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TO MAJOR-GENERAL WARD. - George Washington, The Writings of George Washington, vol. IV (1776) 
The Writings of George Washington, collected and edited by Worthington Chauncey Ford (New York and London: G. P. Putnam’s Sons, 1889). Vol. IV (1776).
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TO MAJOR-GENERAL WARD.
New York, 16 June, 1776.
I am now to acknowledge the receipt of your favors of the 27th Ulto. & of the 3d & 6th Instt. and in answer to the 1st think you was right in your direction to Mr. Barttoll about Brigantine Hannah as Mr. Morris had wrote for one.
The two schooners, considering their force and number of men, certainly behaved extremely well in repelling the attack, made by such a number of boats; and it is only to be lamented that the affair was attended with the death of Captain Mugford. He seemed to deserve a better fate.1
The determination of the Court of Inquiry upon Colo. Varnum’s complaint transmitted in that of the 3d, is very different from what he expected or I imagined it would be from his state of the case.—Whether it is right or wrong, it is not in my power to so determine, as the Evidence which was before them is not Inserted in the proceedings, which ought to have been, as I at this distance can have no other means to warrant me, either in confirming or rejecting the Sentence. I cannot but add that it seems extraordinary to me and exceedingly strange, that Capn. Lane should have been at so much trouble and expence to get the men without having a right to ’em—For which reason, to discountenance a practice extremly pernicious in its nature, of one officer trying to take away and seduce the men of another, and on account of the imperfection in the proceedings in not stating the matter fully & the whole evidence; the Complaint should be reheard and every thing appertaining to it, the manner of Inlistment &c. particularly specified for me to found my Judgement on.1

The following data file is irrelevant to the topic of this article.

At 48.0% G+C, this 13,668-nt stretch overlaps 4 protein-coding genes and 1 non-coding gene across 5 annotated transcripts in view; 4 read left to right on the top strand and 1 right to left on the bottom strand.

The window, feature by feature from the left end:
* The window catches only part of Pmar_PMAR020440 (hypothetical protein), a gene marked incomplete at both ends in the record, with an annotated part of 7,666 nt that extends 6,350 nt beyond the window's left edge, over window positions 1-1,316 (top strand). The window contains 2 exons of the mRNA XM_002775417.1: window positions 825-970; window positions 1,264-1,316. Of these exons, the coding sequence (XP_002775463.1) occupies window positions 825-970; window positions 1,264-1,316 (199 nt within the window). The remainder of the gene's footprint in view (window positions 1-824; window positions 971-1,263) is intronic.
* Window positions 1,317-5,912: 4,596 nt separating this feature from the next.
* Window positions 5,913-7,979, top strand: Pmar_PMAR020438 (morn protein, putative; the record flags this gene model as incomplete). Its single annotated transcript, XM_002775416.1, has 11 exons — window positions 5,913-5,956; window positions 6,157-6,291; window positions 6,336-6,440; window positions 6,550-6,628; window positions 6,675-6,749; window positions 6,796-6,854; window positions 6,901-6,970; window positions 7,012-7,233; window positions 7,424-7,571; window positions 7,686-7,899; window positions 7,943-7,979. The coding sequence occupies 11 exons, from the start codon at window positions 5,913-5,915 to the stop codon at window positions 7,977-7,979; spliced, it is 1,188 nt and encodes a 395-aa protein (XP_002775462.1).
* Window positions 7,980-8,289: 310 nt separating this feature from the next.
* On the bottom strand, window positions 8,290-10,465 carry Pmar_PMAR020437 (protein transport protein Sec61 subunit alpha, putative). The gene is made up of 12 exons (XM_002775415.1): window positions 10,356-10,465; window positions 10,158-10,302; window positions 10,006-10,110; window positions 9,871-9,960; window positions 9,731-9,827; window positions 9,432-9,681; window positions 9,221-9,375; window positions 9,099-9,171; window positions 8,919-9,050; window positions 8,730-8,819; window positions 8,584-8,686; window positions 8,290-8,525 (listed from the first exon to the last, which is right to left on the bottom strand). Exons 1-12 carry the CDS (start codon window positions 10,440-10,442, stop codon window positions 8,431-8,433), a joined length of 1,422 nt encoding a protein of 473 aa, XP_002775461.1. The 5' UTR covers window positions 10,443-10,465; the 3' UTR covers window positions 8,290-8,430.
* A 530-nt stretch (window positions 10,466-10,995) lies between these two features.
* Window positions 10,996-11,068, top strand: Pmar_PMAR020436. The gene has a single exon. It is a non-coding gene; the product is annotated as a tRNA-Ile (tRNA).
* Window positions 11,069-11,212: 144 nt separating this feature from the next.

The arms &c. which you sent to Norwich as mentioned in the Invoice contained in that of the 6th are not Arrived—The number of Carbines is only half of what Genl. Putnam wrote for, as I have been Informed, and it is less by three hundred than I directed to be sent in my Letter from Philadelphia, of the 28 Ulto. This I suppose had not come to hand when you wrote, as you have not acknowledged the receipt of it.
I have inclosed two Letters for Majr. Small and Chs. Procter Esqr. supposed to be at Halifax, which being wrote with a design to procure the enlargement of Capt. Procter a prisoner on board the Mercury Man of War, or Induce them to intercede for a more humane Treatment to be shewn him, I request you to forward by the first opportunity by way of Nova Scotia.
I am this moment favored with yours of the 9 Inst. advising me of the capture, made by our armed vessels, of one of the transports with a company of Highlanders on board, and I flatter myself, if our vessels keep a good look out, as the whole fleet are bound for Boston, which sailed with her, that more of them will fall into our hands. This is a further proof that Governmt. expected Genl. Howe was still in Boston.
I am extremely sorry that your health is more and more impaired, and, having heard by a letter from Col. Hancock, that Mr. Whitcomb, Colonel Whitcomb’s brother, is appointed a brigadier-general, I shall order him to relieve you as soon as I am informed, that he accepts his commission; and if he does, you may immediately call him to your assistance, before I am certified of his acceptance. This will ease you of some trouble, till I can regulate a few matters of importance here, which I hope to do in a little time. I am, Sir, your most obedient servant.1
[1 ]“The poor captain has since lost his life in a desperate engagement with thirteen boats from the men-of-war, which attacked and attempted to board him; but by a most brave resistance they sunk four of the boats and fought so warmly with their spears and small arms as to oblige them to quit him, though he had but twenty-seven men, and they five times his number.”—Abigail Adams to John Adams, 27 May, 1776.
[1 ]On May 13th Washington had called General Ward’s attention to a complaint made by Colonel Varnum in which it was charged that Ward had refused to order fifteen or sixteen men enlisted for Varnum’s regiment to join that regiment, and had allowed them to be re-enlisted in Colonel Phinny’s regiment, giving as a reason that Varnum’s had gone to New York. “If the facts are as set forth therein,” Washington wrote, “he must be redressed: for if such practices as he complains of are given the least countenance to, it will have the worst of consequences, by encouraging soldiers to shift from one regiment to another, and throw the whole army into confusion.” The petition of Varnum has been lost, but it implicated a Lieutenant Merril, of Phinny’s regiment, for enlisting men who had before been enlisted in another regiment. A court of inquiry was held, and Merril was declared to be not guilty of the charge laid against him, nor in any way culpable in the matter.
[1 ]“You are to repair to Fort Montgomery, and take upon you the command of the posts in the Highlands. . . . Use every possible diligence in forwarding the works at Forts Montgomery and Constitution, agreeable to late directions given to Mr. Bedlow, who will furnish you with the same: as it is proposed by the Provincial Congress of New York to recall their Commissioners from those posts, and leave the care of them altogether to the commanding officer of the Continental forces, and his order.